“Singular Impression in Marble”


From the American Journal of Science: In November 1829, a 30-cubic-foot block of marble was raised from a quarry northwest of Philadelphia and taken to a Norristown sawmill to be cut into slabs.

“One was taken off about three feet wide and about six feet long, and in the body of the marble, exposed by the cutting, was immediately discovered an indentation, about one and a half inches long and about five eighths of an inch wide, in which were the two raised characters” (left).

“Fortunately, several of the most respectable gentlemen residing in Norristown were called upon to witness this remarkable phenomenon, without whose testimony it might have been difficult, if not impossible, to have satisfied the public, that an imposition had not been practised by cutting the indentation and carving the letters after the slab was cut off.”

No explanation is offered. The block had been raised from a depth of 60-70 feet in the quarry.

A One-Boy Famine

In 1744, 11-year-old Matthew Daking of Yorkshire emerged from a fever with such a ravenous appetite that “if he was not fed as he called out for it, he would gnaw the very flesh off his own bones.” When Matthew was awake, he was devouring food — though “it can hardly be said eating, because nothing passes his stomach, all is thrown up again.”

Here’s a sample of his diet, as reported in the Philosophical Transactions — an incredible 384 pounds of food in six days:



This continued for more than a year, with Matthew losing strength as his appetite grew. Eventually he lost the use of his legs. “He is sometimes so hungry, that he says he could eat them all,” reported Dr. J. Cookson. “He often wishes he were in the king’s kitchen.” He died a few months later, “quite emaciated.”

An Earthy Diet


London had a curious visitor in the 17th century: Francis Battalia, an Italian said to subsist on stones. “His manner is to put three or four stones into a spoon, and so putting them into his mouth together, he swallows them all down one after another; then (first spitting) he drinks a glass of beer after them,” wrote John Bulwer in his Artificial Changeling of 1650. “He devours about half a peck of these stones every day, and when he chinks upon his stomach, or shakes his body, you may hear the stones rattle as if they were in a sack.”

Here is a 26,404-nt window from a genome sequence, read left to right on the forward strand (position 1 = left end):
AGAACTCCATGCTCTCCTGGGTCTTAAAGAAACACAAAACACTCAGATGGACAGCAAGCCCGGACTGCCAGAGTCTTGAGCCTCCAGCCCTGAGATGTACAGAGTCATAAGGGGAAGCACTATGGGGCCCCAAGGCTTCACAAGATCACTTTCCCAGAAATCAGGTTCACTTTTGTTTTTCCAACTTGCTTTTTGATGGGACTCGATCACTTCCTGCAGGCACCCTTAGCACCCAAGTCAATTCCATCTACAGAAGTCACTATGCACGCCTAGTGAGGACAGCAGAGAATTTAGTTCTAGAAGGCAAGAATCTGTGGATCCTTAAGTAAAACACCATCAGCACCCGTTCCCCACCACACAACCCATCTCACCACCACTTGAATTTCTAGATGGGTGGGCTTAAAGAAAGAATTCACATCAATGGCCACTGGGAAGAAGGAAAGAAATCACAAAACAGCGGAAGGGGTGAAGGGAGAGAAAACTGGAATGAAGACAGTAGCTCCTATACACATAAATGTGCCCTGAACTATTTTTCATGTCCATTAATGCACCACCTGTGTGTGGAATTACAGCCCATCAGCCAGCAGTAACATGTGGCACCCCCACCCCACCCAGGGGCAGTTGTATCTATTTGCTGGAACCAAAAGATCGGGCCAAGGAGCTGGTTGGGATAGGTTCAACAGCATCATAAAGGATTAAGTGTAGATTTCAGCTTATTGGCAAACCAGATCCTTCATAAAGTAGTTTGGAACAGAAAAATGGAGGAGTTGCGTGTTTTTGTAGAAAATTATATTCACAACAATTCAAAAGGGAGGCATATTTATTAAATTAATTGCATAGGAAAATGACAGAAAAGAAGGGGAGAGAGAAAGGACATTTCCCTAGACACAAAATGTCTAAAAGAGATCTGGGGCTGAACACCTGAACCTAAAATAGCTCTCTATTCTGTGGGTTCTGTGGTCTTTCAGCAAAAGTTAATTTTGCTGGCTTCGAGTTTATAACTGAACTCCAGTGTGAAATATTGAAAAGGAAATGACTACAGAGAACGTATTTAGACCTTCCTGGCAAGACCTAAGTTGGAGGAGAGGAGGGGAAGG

A Dutch ship discovered a second stone eater on a northern island in 1757 and brought him to Avignon, where a Father Paulian declared himself “fully convinced that he is no cheat.” And in 1788 London exhibited a third such man, “the most Wonderful Phenomenon of the Age, who GRINDS and SWALLOWS STONES, &c.,” “subsisting on pebble flints, tobacco pipes, and mineral excrescences.”

What accounts for this? In Miracle Mongers and Their Methods (1920), Houdini wrote, “I watched several performances of one of these chaps who swallowed half a hatful of stones, nearly the size of hen’s eggs, and then jumped up and down to make them rattle in his stomach. I could discover no fake in the performance, and I finally gave him two and six for his secret, which was simple enough. He merely took a dose of powerful physic to clear himself of the stones, and was then ready for the next performance.” Draw your own conclusions.

Far Be It

In 2008, researchers at Oxford University found that subjects could reduce pain and swelling in an injured hand by viewing it through reversed binoculars.

Conversely, a magnified injury was more painful. “If it looks bigger, it looks sorer,” said physiologist G. Lorimer Moseley. “Therefore the brain acts to protect it.”

“Cryonics’ First Mardi Gras”

Image: Flickr

If you’re not doing anything next spring, head to Nederland, Colo., to celebrate Frozen Dead Guy Days, a three-day festival commemorating Bredo Morstoel, whose body is packed in dry ice in a Tuff Shed in the hills above town.

Bredo’s grandson Trygve Bauge imported the corpse from Norway in 1989 and stored it in liquid nitrogen; when Trygve was deported in 1993 and his mother evicted from her home, local businesses pitched in to keep the body preserved.